Improvement in the quality of health and care services depends on good-quality analytical support. We need to use data to identify areas of poor care, guide choices about priorities for care, improve efficiency and improve patient care. An organisation's analytical capability is their ability to analyse information and use it to make decisions. However, we know that in practice health and care systems are often not able to draw on high-quality analytical support. There is a shortage of people with the right skills and tools to do analysis, and collaborate with clinicians and managers on using their insights to improve care. This is exacerbated when the analysts we do have spend much of their time doing relatively low-value work – for example, compiling reports that aren't read. By investing in the analytical workforce, we will be able to unlock the full potential of data.

Better analysis is needed to support:

  • clinical decision-making to help busy clinicians diagnose and manage disease
  • innovation and change in the NHS, and to evaluate the success of new models of care and whether changes deliver the expected benefits
  • effective board-level oversight of complex organisations and care systems
  • better everyday management of the monitoring and improvement of the quality and efficiency of care
  • senior decision-makers to respond better to national incentives and regulation
  • the allocation of finite resources
  • better understanding of how patients flow through the system
  • new data and digital tools
  • patients and the public in using information.

Advances in digital technologies have the potential to transform how care is delivered, but many of these benefits will not be fully realised by organisations without in-house analytical support. The current analyst workforce needs to develop its skill sets and be given leadership and support at senior levels in each organisation.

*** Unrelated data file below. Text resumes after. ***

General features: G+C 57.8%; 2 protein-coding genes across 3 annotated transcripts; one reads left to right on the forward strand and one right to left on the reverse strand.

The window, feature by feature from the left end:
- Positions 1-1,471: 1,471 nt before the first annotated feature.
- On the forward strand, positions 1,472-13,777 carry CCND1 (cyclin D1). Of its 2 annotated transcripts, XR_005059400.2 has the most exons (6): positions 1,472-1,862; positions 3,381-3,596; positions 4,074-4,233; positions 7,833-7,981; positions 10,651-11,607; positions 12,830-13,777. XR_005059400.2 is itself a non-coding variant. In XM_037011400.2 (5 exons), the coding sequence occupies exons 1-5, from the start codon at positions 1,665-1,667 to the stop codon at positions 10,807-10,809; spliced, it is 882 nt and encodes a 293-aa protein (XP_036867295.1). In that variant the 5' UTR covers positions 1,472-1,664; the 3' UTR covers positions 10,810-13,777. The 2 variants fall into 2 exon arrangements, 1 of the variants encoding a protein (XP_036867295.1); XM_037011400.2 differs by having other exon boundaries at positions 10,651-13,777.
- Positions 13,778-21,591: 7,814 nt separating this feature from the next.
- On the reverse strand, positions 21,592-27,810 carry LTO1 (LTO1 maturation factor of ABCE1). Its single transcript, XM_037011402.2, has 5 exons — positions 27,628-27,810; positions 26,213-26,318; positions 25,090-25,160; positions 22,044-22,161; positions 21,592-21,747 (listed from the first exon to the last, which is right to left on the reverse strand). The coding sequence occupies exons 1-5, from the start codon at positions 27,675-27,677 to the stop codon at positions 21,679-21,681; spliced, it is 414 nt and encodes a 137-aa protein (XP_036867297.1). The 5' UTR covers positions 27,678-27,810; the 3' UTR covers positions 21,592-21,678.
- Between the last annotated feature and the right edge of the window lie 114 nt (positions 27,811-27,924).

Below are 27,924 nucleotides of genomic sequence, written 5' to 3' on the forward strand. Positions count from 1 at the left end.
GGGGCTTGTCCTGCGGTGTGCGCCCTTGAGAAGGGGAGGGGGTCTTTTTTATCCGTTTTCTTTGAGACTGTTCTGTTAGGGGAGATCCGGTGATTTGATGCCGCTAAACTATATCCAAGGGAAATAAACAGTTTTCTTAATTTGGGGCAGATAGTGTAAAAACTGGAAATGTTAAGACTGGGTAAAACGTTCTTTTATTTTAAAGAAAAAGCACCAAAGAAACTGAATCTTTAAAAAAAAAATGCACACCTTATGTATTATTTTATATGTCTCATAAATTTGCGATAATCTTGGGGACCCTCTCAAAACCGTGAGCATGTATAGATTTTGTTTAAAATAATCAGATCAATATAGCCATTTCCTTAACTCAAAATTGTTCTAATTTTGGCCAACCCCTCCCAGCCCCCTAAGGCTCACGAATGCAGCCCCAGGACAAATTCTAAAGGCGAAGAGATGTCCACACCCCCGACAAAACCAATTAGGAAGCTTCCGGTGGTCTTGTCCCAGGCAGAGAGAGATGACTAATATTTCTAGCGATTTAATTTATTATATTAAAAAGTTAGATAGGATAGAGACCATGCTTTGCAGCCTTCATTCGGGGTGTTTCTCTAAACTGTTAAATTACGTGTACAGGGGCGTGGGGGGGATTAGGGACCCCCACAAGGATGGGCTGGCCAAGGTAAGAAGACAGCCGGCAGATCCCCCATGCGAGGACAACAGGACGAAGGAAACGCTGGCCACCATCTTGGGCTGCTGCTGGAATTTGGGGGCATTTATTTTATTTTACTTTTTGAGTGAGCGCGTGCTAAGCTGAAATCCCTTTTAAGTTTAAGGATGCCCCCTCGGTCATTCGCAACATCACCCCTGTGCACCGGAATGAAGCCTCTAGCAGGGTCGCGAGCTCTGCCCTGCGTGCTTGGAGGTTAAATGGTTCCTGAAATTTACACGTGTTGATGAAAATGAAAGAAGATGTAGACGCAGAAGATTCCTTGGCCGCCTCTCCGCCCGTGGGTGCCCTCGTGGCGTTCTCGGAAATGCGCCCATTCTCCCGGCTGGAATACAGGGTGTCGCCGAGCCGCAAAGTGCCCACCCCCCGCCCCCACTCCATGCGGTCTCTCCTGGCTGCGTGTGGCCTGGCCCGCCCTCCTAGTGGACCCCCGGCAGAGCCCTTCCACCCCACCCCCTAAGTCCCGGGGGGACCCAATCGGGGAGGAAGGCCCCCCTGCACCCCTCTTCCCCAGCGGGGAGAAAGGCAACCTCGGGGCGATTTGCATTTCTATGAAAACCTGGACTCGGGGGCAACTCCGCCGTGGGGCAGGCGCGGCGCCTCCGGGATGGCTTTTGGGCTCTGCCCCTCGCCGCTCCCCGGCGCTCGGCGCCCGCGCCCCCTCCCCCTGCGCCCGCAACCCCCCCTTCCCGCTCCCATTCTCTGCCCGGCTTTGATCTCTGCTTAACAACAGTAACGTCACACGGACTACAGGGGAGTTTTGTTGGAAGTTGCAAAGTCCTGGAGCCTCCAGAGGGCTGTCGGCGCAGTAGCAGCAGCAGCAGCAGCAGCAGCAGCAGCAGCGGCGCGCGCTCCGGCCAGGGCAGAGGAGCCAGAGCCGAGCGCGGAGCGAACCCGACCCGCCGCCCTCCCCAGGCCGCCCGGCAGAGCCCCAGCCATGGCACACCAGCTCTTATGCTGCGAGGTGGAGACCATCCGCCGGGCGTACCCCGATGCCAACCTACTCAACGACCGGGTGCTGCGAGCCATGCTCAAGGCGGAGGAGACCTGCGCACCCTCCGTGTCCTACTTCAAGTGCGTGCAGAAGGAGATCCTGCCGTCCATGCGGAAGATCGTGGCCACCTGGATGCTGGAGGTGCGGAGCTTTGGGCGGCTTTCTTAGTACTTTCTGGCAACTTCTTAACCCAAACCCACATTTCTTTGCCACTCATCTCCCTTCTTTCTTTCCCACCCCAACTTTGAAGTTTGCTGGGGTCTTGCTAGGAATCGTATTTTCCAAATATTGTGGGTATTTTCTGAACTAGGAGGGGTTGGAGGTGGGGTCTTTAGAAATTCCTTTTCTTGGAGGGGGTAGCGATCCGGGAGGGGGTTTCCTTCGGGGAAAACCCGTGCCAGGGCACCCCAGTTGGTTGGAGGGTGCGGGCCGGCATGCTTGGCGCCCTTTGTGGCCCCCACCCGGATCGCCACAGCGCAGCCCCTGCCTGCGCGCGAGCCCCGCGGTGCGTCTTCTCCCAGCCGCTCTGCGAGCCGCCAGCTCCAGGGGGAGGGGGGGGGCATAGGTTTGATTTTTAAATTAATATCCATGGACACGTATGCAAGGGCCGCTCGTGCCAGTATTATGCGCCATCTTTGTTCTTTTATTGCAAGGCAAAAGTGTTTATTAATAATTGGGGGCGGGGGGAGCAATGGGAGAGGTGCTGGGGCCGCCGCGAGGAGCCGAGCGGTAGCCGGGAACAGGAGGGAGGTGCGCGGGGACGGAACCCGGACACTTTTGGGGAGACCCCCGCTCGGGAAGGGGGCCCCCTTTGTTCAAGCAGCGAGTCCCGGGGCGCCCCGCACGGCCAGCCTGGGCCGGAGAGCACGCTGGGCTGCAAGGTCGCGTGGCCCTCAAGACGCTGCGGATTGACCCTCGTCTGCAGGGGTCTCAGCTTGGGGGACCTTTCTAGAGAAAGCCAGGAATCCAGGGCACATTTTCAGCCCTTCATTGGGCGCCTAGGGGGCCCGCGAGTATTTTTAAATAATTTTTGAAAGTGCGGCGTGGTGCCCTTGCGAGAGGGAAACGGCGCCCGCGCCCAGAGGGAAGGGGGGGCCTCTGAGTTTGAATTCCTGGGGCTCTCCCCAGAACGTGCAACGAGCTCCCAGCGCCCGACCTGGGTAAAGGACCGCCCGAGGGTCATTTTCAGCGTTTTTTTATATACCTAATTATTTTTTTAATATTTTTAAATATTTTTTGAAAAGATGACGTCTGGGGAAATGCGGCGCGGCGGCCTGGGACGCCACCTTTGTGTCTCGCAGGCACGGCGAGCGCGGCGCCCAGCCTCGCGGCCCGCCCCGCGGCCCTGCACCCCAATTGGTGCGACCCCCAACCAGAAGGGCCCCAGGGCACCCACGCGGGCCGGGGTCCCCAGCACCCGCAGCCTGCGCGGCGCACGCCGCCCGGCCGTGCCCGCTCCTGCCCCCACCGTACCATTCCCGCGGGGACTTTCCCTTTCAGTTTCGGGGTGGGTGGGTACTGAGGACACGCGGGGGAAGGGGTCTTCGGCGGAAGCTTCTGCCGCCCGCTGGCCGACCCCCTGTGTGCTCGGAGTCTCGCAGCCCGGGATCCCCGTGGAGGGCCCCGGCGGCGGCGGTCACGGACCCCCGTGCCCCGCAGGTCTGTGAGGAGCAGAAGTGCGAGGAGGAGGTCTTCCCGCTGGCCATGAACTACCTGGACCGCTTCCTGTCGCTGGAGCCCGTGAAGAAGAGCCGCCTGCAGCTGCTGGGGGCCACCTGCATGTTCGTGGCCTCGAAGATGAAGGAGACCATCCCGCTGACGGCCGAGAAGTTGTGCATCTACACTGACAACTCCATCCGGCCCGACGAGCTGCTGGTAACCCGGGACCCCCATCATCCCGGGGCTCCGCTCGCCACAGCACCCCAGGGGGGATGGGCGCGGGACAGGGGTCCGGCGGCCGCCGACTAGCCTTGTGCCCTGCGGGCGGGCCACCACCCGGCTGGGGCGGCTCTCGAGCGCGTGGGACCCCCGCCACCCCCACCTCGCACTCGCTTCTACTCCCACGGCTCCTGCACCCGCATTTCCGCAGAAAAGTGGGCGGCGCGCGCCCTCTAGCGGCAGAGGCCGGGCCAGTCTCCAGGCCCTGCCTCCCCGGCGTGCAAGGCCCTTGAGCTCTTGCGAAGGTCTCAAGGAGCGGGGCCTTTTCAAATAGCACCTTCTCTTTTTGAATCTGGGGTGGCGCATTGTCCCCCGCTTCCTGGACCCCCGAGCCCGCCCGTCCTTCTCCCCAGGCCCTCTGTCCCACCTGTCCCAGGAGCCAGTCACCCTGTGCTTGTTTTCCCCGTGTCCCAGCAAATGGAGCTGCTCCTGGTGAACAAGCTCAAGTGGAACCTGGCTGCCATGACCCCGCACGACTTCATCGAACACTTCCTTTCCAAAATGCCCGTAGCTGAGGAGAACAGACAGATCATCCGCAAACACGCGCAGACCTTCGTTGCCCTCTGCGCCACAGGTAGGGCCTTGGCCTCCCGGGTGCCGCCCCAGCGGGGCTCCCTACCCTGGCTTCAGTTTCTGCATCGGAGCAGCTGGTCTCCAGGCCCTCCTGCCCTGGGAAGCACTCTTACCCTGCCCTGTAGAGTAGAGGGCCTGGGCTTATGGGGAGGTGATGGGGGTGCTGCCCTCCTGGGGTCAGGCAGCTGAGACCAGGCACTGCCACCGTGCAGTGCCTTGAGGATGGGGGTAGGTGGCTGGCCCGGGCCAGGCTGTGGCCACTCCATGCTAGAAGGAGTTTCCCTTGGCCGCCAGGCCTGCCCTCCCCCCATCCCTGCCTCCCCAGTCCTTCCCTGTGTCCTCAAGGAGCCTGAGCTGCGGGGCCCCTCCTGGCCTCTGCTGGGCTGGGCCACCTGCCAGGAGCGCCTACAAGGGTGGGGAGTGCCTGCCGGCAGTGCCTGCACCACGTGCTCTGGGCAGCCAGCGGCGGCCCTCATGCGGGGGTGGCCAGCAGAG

To get the most out of digital technologies, we need to recognise the importance of investing in the people who shape the information that is communicated and used. Though specialist academic, data-science roles are welcome, we also need people who can implement innovation. Where there has been investment in wider analytics (people, education, tools and techniques), there have been some favourable outcomes, as shown by the examples included in this report.

The challenge of developing analytical capability is not new. However, it is becoming ever more important as new data streams and tools emerge and opportunities for better analysis are missed.

We suggest action is needed at all levels of the system:

  • National and local agencies should recognise the development of analytical capability as an important issue. They need to develop local strategies and new ways of working that support the development of the analytical teams in their organisations and identify key gaps.
  • Investment in training and development tools to support better analysis is needed. A particular focus should be placed on developing in-house teams. Such development needs to apply not just to analysts but also to clinicians and managers and should encourage good links between the use of analysis and its application.
  • The slow uptake of technologies such as open-source software, and techniques such as data-science and operational research, is of concern. These technologies and techniques can bring significant insight and value to health care services but are not being fully exploited at present.
  • The sharing of skills and experience across organisations should be supported, to build a culture of 'build it once, share it to everyone'. The analytical community can be fragmented, with limited opportunity for teams to share learning or access specialist skills.
  • As much emphasis should be placed on the application and translation of ideas as on their research and development. Investment in new digital technologies and in data-science methods needs accompanying investment in the local analytical workforce.
  • The importance of the people who can make sense of data should be recognised, and investment made in the leadership of analytical roles, for instance by having a Chief Analytical Officer in each organisation.
  • Most importantly, we need to set higher standards for the way information is used in delivering care and recognise the full potential of the datasets already held.